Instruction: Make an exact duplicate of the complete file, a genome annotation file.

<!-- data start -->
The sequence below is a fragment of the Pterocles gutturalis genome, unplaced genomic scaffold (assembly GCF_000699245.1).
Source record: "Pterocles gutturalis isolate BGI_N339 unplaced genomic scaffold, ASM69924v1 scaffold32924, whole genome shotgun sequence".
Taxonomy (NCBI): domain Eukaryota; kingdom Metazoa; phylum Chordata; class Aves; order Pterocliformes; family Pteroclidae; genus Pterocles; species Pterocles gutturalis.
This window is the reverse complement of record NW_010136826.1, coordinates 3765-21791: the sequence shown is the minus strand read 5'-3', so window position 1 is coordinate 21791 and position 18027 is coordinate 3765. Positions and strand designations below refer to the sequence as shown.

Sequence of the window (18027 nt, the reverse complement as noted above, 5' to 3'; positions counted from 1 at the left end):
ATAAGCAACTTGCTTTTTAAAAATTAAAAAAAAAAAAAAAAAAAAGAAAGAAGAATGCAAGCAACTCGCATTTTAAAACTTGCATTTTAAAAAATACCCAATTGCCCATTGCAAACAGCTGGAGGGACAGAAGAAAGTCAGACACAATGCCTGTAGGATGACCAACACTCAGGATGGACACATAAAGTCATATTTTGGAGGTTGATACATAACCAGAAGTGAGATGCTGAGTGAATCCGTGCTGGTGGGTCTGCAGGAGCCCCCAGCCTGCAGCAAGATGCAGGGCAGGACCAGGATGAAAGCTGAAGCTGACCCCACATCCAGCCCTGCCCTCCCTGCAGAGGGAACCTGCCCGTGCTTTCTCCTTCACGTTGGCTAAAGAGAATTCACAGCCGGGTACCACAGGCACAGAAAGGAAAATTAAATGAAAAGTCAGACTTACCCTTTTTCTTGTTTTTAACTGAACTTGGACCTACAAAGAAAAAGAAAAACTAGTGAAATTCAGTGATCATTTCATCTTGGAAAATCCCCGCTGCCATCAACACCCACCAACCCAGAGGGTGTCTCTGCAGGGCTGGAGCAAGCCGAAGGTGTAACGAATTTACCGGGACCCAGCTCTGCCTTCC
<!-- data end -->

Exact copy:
The sequence below is a fragment of the Pterocles gutturalis genome, unplaced genomic scaffold (assembly GCF_000699245.1).
Source record: "Pterocles gutturalis isolate BGI_N339 unplaced genomic scaffold, ASM69924v1 scaffold32924, whole genome shotgun sequence".
Taxonomy (NCBI): domain Eukaryota; kingdom Metazoa; phylum Chordata; class Aves; order Pterocliformes; family Pteroclidae; genus Pterocles; species Pterocles gutturalis.
This window is the reverse complement of record NW_010136826.1, coordinates 3765-21791: the sequence shown is the minus strand read 5'-3', so window position 1 is coordinate 21791 and position 18027 is coordinate 3765. Positions and strand designations below refer to the sequence as shown.

Sequence of the window (18027 nt, the reverse complement as noted above, 5' to 3'; positions counted from 1 at the left end):
ATAAGCAACTTGCTTTTTAAAAATTAAAAAAAAAAAAAAAAAAAAGAAAGAAGAATGCAAGCAACTCGCATTTTAAAACTTGCATTTTAAAAAATACCCAATTGCCCATTGCAAACAGCTGGAGGGACAGAAGAAAGTCAGACACAATGCCTGTAGGATGACCAACACTCAGGATGGACACATAAAGTCATATTTTGGAGGTTGATACATAACCAGAAGTGAGATGCTGAGTGAATCCGTGCTGGTGGGTCTGCAGGAGCCCCCAGCCTGCAGCAAGATGCAGGGCAGGACCAGGATGAAAGCTGAAGCTGACCCCACATCCAGCCCTGCCCTCCCTGCAGAGGGAACCTGCCCGTGCTTTCTCCTTCACGTTGGCTAAAGAGAATTCACAGCCGGGTACCACAGGCACAGAAAGGAAAATTAAATGAAAAGTCAGACTTACCCTTTTTCTTGTTTTTAACTGAACTTGGACCTACAAAGAAAAAGAAAAACTAGTGAAATTCAGTGATCATTTCATCTTGGAAAATCCCCGCTGCCATCAACACCCACCAACCCAGAGGGTGTCTCTGCAGGGCTGGAGCAAGCCGAAGGTGTAACGAATTTACCGGGACCCAGCTCTGCCTTCC